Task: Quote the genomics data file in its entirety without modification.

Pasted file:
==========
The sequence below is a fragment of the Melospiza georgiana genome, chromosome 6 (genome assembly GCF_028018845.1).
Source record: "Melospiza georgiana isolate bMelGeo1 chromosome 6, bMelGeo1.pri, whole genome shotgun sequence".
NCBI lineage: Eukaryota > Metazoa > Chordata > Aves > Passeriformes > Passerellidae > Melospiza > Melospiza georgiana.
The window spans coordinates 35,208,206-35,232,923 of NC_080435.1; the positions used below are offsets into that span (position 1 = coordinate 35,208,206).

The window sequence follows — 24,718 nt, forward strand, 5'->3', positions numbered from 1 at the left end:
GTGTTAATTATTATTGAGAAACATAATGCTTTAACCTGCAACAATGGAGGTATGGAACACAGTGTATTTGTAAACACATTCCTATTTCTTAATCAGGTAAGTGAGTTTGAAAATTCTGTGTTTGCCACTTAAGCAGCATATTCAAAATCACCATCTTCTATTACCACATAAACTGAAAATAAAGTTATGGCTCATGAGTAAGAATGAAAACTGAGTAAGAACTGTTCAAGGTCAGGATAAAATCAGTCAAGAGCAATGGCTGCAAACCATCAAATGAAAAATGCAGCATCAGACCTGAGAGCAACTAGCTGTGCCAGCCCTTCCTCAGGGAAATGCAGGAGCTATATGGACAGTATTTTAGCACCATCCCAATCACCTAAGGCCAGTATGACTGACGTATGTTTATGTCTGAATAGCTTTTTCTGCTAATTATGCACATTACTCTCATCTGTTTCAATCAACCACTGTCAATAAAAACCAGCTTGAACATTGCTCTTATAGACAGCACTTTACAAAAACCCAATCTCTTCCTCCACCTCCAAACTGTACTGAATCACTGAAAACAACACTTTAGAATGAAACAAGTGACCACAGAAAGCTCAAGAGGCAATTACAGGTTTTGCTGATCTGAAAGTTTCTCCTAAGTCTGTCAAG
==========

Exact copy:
The sequence below is a fragment of the Melospiza georgiana genome, chromosome 6 (genome assembly GCF_028018845.1).
Source record: "Melospiza georgiana isolate bMelGeo1 chromosome 6, bMelGeo1.pri, whole genome shotgun sequence".
NCBI lineage: Eukaryota > Metazoa > Chordata > Aves > Passeriformes > Passerellidae > Melospiza > Melospiza georgiana.
The window spans coordinates 35,208,206-35,232,923 of NC_080435.1; the positions used below are offsets into that span (position 1 = coordinate 35,208,206).

The window sequence follows — 24,718 nt, forward strand, 5'->3', positions numbered from 1 at the left end:
GTGTTAATTATTATTGAGAAACATAATGCTTTAACCTGCAACAATGGAGGTATGGAACACAGTGTATTTGTAAACACATTCCTATTTCTTAATCAGGTAAGTGAGTTTGAAAATTCTGTGTTTGCCACTTAAGCAGCATATTCAAAATCACCATCTTCTATTACCACATAAACTGAAAATAAAGTTATGGCTCATGAGTAAGAATGAAAACTGAGTAAGAACTGTTCAAGGTCAGGATAAAATCAGTCAAGAGCAATGGCTGCAAACCATCAAATGAAAAATGCAGCATCAGACCTGAGAGCAACTAGCTGTGCCAGCCCTTCCTCAGGGAAATGCAGGAGCTATATGGACAGTATTTTAGCACCATCCCAATCACCTAAGGCCAGTATGACTGACGTATGTTTATGTCTGAATAGCTTTTTCTGCTAATTATGCACATTACTCTCATCTGTTTCAATCAACCACTGTCAATAAAAACCAGCTTGAACATTGCTCTTATAGACAGCACTTTACAAAAACCCAATCTCTTCCTCCACCTCCAAACTGTACTGAATCACTGAAAACAACACTTTAGAATGAAACAAGTGACCACAGAAAGCTCAAGAGGCAATTACAGGTTTTGCTGATCTGAAAGTTTCTCCTAAGTCTGTCAAG